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Research evidence for grants and promotion

A 'how to' guide on information and tools for capturing evidence of, and describing, research outputs.

Upcoming Research Spotlight webinars

A collection of computer and laptop screens showing online meetings.

We run regular online presentations by guest speakers on different aspects of research. Recordings of past webinars are also available.

Open Research including Aboriginal and Torres Strait Islander Peoples, Traditional Knowledges and Culture. 

A collaboration between the Indigenous Research Network and the RMIT University Library, hear from Professor Gary Thomas, Pro Vice Chancellor Indigenous Education, Research and Engagement, and Professor Matt Duckham, Director Information in Society Enabling Impact Platform (EIP), as they discuss and explore considerations and ethical implications inherent in open research practices involving Aboriginal and Torres Strait Islander peoples.  

In addition, we’ll gain insights from Indigenous researchers as we delve into the principles of ethical research. We’ll explore how to respect and uphold the integrity of Traditional Knowledge and cultural heritage in data sharing, publishing, citation practices and the ethical navigation required when working with Indigenous knowledge.  

The Kaleide Theatre is located in Building 8, 360 Swanston Street, Melbourne.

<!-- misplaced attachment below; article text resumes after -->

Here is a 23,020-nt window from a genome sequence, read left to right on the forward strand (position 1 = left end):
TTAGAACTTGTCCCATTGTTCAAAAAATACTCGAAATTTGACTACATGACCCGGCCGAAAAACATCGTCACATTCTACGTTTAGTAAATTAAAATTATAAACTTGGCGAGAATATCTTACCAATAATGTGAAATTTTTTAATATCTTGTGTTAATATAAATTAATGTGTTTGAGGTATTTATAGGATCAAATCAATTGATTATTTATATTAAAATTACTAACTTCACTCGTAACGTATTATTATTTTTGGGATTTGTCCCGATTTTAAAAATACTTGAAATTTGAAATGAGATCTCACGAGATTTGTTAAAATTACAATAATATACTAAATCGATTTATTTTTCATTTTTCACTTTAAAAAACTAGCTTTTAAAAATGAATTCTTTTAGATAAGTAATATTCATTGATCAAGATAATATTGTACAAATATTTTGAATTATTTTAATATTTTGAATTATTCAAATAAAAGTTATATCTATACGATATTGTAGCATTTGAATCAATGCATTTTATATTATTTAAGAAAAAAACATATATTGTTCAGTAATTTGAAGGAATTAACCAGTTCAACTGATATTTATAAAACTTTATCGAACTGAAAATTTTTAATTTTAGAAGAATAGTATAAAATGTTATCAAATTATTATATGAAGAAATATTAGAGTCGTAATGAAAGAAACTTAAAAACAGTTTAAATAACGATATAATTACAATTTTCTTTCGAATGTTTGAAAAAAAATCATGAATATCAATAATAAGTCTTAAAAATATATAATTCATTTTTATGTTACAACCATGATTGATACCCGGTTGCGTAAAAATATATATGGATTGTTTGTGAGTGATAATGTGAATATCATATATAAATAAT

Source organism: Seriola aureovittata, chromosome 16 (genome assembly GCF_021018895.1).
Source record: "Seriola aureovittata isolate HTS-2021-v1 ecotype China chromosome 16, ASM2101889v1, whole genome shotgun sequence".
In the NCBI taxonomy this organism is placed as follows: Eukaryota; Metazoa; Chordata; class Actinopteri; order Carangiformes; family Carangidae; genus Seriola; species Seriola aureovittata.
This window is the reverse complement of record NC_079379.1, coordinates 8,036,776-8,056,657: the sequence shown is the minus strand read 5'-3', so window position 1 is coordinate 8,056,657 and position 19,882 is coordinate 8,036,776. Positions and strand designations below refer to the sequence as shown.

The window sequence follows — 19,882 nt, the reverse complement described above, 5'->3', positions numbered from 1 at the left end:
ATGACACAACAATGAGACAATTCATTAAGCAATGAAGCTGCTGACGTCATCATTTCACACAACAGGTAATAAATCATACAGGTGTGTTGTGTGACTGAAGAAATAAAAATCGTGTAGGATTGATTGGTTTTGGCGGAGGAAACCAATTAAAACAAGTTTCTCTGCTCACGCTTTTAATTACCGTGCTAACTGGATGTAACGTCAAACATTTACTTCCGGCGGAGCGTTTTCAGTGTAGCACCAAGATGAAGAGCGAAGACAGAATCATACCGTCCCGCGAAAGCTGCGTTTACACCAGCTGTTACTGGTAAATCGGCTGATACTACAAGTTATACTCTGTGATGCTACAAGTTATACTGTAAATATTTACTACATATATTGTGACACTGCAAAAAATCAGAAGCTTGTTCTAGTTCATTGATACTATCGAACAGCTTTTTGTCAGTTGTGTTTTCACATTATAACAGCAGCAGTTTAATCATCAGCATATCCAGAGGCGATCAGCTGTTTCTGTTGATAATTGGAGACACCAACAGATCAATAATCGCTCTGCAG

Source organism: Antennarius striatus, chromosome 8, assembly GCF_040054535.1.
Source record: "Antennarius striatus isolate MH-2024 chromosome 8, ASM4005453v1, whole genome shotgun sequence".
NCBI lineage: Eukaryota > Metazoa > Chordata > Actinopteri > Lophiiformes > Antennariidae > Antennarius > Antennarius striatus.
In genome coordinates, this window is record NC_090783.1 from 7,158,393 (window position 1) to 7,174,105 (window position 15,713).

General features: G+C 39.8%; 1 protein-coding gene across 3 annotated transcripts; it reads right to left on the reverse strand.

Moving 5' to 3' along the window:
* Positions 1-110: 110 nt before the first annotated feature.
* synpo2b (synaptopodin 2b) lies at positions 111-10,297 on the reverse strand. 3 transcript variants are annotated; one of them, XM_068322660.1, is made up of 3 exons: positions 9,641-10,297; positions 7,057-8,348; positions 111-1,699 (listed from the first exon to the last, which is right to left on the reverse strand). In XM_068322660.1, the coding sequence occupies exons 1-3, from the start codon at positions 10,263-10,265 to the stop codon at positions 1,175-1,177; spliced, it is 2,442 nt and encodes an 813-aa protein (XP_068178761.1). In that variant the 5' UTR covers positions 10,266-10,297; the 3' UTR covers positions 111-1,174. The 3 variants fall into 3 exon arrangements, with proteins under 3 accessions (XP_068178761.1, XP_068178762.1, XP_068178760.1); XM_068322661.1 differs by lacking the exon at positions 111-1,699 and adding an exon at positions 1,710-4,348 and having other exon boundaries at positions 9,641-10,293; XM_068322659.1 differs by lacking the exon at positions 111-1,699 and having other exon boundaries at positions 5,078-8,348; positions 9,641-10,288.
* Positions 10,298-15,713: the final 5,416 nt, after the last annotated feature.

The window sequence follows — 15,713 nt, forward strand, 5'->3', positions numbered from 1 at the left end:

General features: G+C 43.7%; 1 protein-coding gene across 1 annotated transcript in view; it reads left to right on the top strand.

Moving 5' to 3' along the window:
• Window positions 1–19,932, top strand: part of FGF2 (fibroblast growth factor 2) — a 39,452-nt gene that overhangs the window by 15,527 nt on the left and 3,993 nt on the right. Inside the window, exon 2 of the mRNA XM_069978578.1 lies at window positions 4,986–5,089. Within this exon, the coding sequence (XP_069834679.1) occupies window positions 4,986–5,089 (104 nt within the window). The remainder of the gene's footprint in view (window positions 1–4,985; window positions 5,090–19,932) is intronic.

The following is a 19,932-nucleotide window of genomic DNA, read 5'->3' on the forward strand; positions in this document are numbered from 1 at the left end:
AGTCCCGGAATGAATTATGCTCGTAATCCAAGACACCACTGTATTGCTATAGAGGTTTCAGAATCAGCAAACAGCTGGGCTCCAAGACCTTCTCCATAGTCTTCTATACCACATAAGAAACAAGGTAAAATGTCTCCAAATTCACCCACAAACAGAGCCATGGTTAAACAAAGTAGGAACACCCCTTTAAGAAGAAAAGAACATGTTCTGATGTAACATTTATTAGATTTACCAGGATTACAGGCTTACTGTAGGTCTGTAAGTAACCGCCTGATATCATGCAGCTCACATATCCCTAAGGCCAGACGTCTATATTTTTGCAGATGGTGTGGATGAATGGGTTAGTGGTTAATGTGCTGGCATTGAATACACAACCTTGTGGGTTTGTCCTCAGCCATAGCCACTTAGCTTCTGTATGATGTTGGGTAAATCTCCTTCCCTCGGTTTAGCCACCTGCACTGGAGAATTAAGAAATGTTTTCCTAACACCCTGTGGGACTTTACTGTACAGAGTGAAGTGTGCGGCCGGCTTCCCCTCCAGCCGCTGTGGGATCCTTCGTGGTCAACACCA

Date, time & place:  May 1, 2.00pm - 3.30pm at the Kaleide Theatre, and live streamed.

Image by Alexandra_Koch from Pixabay


Applications for grants or promotions frequently require evidence of the quantity, quality, and impact of your academic research. You can use analysis tools, such as SciVal, InCites or Altmetric Explorer to collect research metrics and produce a portfolio of evidence of the standing and reach of your research, and your collaborations.

Not all metrics will be relevant for telling the story of your research – it will depend on your discipline and research outputs. Different metrics apply to journal articles, monographs, conference papers, practice-based outputs, and many others.

The purpose of this guide is to:

  • Help researchers identify the metrics that capture the reach and impact of their particular type of research
  • Provide guidance on using the tools to extract the best metrics
  • Supply example statements that illustrate using the metrics to prove the impact of your research.

This guide is aimed at researchers beginning the process of building research evidence. More experienced researchers looking for a comprehensive and detailed listing of metrics available can consult our Research metrics and Altmetrics library guides.

Note: The data from analysis tools depends on other sources, for example, SciVal data is extracted from the Scopus database. So it is crucial to keep your author profiles up-to-date, to ensure the evidence you are gathering is accurate. For more information on author profiles, consult the Research Profiles and ORCID library guide.

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